The Prodigal (1955)

"Asham, I've drunk deep of every wine from here to Petra, and I've had my full share of women. Yet I'm behaving like a beardless boy, panting for the first forbidden fruit that he sees. A priestess who worships a painted graven image."
--Micah (Edmund Purdom)

The parable of the prodigal son in Luke 15 is a well-known story, but lacking a bit in detail. Just what was the prodigal son up to when he was off living the high life? And what was wrong with his home life in the first place? The Prodigal attempts to answer those questions. Younger son Micah (Edmund Purdom) is a faithful follower of Jehovah in the town of Joppa in 70 B.C. Faithful, that is, until he sets his eyes on the blonde high priestess of Astarte, Samarra (Lana Turner) on her way through town. Obsessed, he pulls up stakes along with his mute slave Asham (James Mitchell) and follows her to Damascus. Although he enjoys the good living there, including prostitution, slavery, and random violence, he eventually has compunctions, leading to rioting in the streets and the familiar conclusion.

Obviously, a lot is made up out of whole cloth here, but director Richard Thorpe doesn't spare the spectacle in the process. In particular, the orgiastic celebrations of Damascus are well reenacted, with plenty of action and threatening characters lurking in the background. The central romance is an unlikely pairing, with a scantily-clad Turner behaving rather haughtily (as if she is too good to be appearing in the picture at all). They don't quite have chemistry, though Micah's fixation keeps any sort of relationship on an oddball footing to begin with. It doesn't help that Turner just seems far too modern-looking to be in ancient Damascus. There are some interesting subplots, such as Micah's refusal to shave off his beard in order to fit into Damascene society, an indication that he hasn't fully renounced the faith of his father. Although it's an early Cinemascope picture, Thorpe uses the frame well, using horizontal pans that emphasize the width factor and make the most of the format. The script and the players, unfortunately, are only mediocre, so that the visuals can't support the edifice. The main interest will of course be the naughtiness; the actual parable doesn't take more than a couple minutes of the running time.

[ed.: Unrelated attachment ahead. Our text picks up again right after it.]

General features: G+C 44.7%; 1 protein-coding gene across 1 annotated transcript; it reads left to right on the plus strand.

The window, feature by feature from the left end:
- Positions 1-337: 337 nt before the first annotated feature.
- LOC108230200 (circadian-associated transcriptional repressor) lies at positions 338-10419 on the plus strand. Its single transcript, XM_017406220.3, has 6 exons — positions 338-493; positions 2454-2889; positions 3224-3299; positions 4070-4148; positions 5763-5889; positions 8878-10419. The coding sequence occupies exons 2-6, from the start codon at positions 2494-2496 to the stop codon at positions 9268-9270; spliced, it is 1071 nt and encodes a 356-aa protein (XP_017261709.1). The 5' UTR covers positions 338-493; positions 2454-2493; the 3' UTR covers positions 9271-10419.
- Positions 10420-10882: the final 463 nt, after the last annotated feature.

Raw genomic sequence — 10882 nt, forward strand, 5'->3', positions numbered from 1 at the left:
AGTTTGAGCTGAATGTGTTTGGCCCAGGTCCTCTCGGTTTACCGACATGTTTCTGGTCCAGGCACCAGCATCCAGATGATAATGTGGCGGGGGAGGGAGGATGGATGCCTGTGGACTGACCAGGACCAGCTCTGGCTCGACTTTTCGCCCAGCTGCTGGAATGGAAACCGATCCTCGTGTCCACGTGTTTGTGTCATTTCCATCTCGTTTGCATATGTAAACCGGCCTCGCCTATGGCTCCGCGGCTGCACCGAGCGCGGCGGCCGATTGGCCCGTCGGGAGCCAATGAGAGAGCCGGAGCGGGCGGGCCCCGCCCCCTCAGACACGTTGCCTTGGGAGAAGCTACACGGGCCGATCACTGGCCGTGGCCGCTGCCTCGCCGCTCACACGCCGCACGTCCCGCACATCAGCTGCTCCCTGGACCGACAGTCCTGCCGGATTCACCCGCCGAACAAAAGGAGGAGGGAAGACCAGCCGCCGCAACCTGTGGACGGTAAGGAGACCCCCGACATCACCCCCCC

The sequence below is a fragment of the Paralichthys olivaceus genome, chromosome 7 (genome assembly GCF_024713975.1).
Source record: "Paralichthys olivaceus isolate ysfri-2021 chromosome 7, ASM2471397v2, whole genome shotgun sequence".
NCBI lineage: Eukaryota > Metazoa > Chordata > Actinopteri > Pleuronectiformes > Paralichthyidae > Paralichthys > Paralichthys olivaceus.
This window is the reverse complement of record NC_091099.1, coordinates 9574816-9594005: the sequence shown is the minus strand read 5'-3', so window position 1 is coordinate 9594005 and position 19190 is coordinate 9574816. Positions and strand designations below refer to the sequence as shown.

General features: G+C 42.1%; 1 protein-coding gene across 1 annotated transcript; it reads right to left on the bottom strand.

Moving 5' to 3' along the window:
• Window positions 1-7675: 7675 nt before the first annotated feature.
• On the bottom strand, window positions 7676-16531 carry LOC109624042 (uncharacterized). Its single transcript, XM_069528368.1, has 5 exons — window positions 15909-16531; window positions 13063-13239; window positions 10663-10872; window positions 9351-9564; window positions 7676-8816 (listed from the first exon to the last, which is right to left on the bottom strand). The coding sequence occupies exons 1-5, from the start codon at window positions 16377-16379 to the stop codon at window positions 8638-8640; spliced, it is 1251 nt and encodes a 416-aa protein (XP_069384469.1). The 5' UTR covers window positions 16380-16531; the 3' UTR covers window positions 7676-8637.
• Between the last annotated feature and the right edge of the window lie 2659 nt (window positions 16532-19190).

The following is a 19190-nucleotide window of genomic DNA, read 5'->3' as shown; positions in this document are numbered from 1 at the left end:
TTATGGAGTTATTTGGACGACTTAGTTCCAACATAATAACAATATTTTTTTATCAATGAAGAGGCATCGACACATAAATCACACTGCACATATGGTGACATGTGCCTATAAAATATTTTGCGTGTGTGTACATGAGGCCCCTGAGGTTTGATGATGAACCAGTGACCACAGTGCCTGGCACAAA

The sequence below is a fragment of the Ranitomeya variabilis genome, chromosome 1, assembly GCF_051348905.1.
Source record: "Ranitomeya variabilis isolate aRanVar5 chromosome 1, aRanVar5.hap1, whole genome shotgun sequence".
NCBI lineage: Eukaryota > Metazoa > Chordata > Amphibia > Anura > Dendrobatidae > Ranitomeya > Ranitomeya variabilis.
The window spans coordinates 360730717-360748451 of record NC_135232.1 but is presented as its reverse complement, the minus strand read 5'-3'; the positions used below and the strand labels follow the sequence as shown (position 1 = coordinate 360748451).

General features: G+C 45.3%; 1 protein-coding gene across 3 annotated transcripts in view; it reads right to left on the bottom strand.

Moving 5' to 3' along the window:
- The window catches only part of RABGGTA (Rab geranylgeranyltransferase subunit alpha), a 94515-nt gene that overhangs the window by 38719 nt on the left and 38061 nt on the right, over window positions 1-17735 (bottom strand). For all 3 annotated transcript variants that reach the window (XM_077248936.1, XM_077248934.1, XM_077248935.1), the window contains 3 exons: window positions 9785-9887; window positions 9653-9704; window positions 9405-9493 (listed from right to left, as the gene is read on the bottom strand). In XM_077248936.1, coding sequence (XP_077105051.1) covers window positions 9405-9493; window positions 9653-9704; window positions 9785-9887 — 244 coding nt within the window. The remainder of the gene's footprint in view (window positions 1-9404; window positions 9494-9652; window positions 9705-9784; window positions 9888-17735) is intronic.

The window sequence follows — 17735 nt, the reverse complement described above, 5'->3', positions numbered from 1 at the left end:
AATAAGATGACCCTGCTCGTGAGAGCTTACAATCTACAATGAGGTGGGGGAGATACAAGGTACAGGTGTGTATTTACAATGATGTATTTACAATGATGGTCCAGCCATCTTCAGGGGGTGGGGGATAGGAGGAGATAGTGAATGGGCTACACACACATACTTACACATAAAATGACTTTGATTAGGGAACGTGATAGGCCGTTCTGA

Rating for Style: B+
Rating for Substance: B

 

Image Transfer

 One
Aspect Ratio2.35:1 - Widescreen
Original Aspect Ratioyes
Anamorphicyes


Image Transfer Review: Despite the age and goofiness of these pictures, they generally look pretty good. Colossus has colors that seem a little washed out, but there's little source print damage beyond occasional speckling. Pharaohs has a similarly subdued and even more sun-drenched appearance, though Collins' makeup looks a shade greenish at times. Edge enhancement is visible at times, and grain shimmer is a frequent issue. Detail is reasonably good, however. The Prodigal is the best looking picture in the set, with plenty of detail and texture. There are some problematic patterns that give rise to shimmer, but the grain structure generally looks natural enough.

Image Transfer Grade: B+

 

Audio Transfer

 LanguageRemote Access
MonoEnglishno
DS 2.0Englishno


Audio Transfer Review: The music on Colossus seems a bit distorted, though whether that's a side-effect of the Italian production limitations or in the transfer is unclear. Range is limited and bass generally absent, but the dubbing is quite clear. Pharaohs is similarly limited, although the score comes across without significant problems. There is some surround activity in the score. The Prodigal also offers a Dolby Surround track that includes some wide spread effects and music, while keeping the dialogue center-oriented. All three are quite clean tracks, with only nominal hiss or noise present.

Audio Transfer Grade: B

 

Disc Extras

Static menu with music
Scene Access with 86 cues and remote access
Subtitles/Captions in English, French with remote access
3 Original Trailer(s)
3 Feature/Episode commentaries by 1) film historian Christopher Frayling 2) Peter Bogdanovich and Howard Hawks; 3) Dr. Drew Casper
1 Disc
1-Sided disc(s)
Layers: single

Extras Review: Each disc features the theatrical trailer (oddly, nonanamorphic widescreen presentations) and a commentary. Leone biographer Frayling's commentary on Colossus doesn't take the picture too seriously, but he does provide plenty of information regarding Leone's style and links to Ben-Hur and Cabiria (1914). Director Peter Bogdanovich offers his own remarks on Land of the Pharaohs along with his own long-ago interviews with Howard Hawks himself, talking about the picture and his general philosophies of filmmaking. Even if you don't care for Bogdanovich's commentaries (I rather like them), the Hawks content is worth listening to. It does tend to get a bit repetitive since Bogdanovich doesn't have enough material to fill the entire running time and there are frequent silences. Dr. Drew Casper of USC offers a commentary on The Prodigal that sounds like he's reading, but he has plenty to say, with little dead air. It's a good set of commentaries for movies that one might not expect would get this kind of respect, so kudos are due on that front.

Extras Grade: B+

 

Final Comments

An uneven set of spectacles, with Colossus of Rhodes providing the cheesiest fun of the bunch. The transfers are decent, and the commentaries are all quite good.